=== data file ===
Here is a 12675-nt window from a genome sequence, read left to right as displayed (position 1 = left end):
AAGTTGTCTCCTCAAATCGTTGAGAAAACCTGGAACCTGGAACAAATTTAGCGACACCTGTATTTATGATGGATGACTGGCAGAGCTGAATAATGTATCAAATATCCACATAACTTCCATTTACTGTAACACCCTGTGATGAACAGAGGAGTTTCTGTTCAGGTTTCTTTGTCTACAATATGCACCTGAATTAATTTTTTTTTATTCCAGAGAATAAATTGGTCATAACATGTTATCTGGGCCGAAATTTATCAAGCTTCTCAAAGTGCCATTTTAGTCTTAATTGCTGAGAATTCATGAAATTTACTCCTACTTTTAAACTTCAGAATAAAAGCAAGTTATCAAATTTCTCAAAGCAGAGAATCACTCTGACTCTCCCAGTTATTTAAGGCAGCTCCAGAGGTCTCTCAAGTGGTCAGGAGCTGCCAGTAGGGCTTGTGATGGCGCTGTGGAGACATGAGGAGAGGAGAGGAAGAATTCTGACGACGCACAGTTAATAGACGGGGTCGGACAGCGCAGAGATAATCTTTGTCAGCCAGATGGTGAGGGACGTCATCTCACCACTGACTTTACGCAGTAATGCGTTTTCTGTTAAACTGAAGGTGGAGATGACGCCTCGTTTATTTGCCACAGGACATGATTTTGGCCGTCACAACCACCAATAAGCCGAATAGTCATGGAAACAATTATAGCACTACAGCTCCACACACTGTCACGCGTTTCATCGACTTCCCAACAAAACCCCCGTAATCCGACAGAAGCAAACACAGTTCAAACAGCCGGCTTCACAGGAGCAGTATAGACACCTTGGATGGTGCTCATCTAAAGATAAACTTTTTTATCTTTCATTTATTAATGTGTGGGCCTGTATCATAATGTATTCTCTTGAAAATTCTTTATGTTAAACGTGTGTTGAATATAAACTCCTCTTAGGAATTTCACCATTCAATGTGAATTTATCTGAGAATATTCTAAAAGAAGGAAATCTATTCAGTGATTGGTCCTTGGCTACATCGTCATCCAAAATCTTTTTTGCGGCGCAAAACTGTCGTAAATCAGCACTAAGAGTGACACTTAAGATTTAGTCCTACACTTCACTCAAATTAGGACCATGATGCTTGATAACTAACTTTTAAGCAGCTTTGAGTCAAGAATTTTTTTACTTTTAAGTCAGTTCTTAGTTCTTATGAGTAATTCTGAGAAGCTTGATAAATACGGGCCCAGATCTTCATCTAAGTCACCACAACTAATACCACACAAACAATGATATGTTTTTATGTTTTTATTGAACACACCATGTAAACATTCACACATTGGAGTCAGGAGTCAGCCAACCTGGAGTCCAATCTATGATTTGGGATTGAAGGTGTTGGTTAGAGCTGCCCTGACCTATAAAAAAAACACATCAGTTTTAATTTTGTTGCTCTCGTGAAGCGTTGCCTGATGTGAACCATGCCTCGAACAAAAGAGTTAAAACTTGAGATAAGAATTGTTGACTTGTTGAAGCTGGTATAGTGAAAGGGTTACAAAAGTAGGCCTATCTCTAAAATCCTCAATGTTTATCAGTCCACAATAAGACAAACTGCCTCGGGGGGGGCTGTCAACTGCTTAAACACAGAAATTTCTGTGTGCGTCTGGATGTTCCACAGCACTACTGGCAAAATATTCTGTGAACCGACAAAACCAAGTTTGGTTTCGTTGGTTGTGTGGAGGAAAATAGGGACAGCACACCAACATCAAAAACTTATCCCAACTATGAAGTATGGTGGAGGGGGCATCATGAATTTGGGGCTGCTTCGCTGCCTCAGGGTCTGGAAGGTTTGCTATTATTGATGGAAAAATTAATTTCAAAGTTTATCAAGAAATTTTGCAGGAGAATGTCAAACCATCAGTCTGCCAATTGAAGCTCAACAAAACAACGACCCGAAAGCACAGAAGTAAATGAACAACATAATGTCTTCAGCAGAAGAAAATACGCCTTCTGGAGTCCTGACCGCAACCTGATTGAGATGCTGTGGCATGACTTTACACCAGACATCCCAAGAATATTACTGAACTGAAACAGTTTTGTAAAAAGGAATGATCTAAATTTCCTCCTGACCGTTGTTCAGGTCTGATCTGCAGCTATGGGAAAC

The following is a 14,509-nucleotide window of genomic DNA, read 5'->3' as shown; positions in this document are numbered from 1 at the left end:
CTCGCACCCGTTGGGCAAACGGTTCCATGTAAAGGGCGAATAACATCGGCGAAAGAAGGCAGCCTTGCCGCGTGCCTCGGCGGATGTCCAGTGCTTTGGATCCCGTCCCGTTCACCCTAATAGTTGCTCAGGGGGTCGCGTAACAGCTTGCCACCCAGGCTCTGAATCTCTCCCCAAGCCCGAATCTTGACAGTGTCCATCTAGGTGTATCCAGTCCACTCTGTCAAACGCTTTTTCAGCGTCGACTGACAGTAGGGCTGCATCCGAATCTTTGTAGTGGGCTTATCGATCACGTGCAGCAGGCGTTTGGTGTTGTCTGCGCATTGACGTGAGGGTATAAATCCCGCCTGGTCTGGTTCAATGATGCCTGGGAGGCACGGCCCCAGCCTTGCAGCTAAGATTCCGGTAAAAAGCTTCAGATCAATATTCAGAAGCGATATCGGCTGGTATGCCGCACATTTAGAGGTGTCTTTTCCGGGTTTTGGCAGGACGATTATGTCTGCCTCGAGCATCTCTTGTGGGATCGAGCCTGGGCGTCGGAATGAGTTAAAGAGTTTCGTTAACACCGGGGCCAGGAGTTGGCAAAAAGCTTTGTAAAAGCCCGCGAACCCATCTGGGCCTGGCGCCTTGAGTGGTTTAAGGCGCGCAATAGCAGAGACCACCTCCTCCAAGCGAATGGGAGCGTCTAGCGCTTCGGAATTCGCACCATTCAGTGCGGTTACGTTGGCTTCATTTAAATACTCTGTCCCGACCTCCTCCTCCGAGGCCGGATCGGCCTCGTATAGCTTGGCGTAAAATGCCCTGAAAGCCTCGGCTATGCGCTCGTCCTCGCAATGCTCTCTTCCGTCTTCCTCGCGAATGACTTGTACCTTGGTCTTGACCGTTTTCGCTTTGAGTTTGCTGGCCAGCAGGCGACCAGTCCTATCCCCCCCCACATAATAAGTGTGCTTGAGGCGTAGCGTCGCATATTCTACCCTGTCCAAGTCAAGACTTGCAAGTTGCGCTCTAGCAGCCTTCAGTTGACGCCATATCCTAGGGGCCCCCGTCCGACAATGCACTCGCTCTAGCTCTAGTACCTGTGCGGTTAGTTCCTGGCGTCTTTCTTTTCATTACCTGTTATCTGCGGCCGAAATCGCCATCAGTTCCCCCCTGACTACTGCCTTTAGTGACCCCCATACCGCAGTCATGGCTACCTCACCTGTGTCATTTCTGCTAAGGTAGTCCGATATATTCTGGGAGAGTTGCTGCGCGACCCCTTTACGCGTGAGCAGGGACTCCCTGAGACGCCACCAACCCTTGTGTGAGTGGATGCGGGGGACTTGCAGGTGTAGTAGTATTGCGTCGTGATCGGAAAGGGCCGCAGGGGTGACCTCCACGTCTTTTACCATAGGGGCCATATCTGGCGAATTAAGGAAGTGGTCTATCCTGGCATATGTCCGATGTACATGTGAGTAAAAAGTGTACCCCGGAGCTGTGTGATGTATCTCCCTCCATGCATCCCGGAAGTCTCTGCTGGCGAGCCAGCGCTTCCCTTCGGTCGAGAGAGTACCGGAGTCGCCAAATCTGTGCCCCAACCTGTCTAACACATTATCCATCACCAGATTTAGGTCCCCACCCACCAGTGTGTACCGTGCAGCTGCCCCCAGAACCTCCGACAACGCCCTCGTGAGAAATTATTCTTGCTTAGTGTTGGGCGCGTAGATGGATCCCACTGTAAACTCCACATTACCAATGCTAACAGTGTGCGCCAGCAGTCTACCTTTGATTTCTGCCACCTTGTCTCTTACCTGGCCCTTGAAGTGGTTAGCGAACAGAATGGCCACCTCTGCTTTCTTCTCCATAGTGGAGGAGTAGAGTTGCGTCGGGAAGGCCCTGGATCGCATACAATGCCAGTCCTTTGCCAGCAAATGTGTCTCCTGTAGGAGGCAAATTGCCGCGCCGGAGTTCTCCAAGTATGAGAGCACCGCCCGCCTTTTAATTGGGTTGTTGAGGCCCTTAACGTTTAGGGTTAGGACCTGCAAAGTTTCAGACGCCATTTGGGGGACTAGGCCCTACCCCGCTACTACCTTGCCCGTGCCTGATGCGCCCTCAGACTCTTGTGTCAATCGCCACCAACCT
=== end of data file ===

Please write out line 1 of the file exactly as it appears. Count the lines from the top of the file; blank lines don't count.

Here is a 12675-nt window from a genome sequence, read left to right as displayed (position 1 = left end):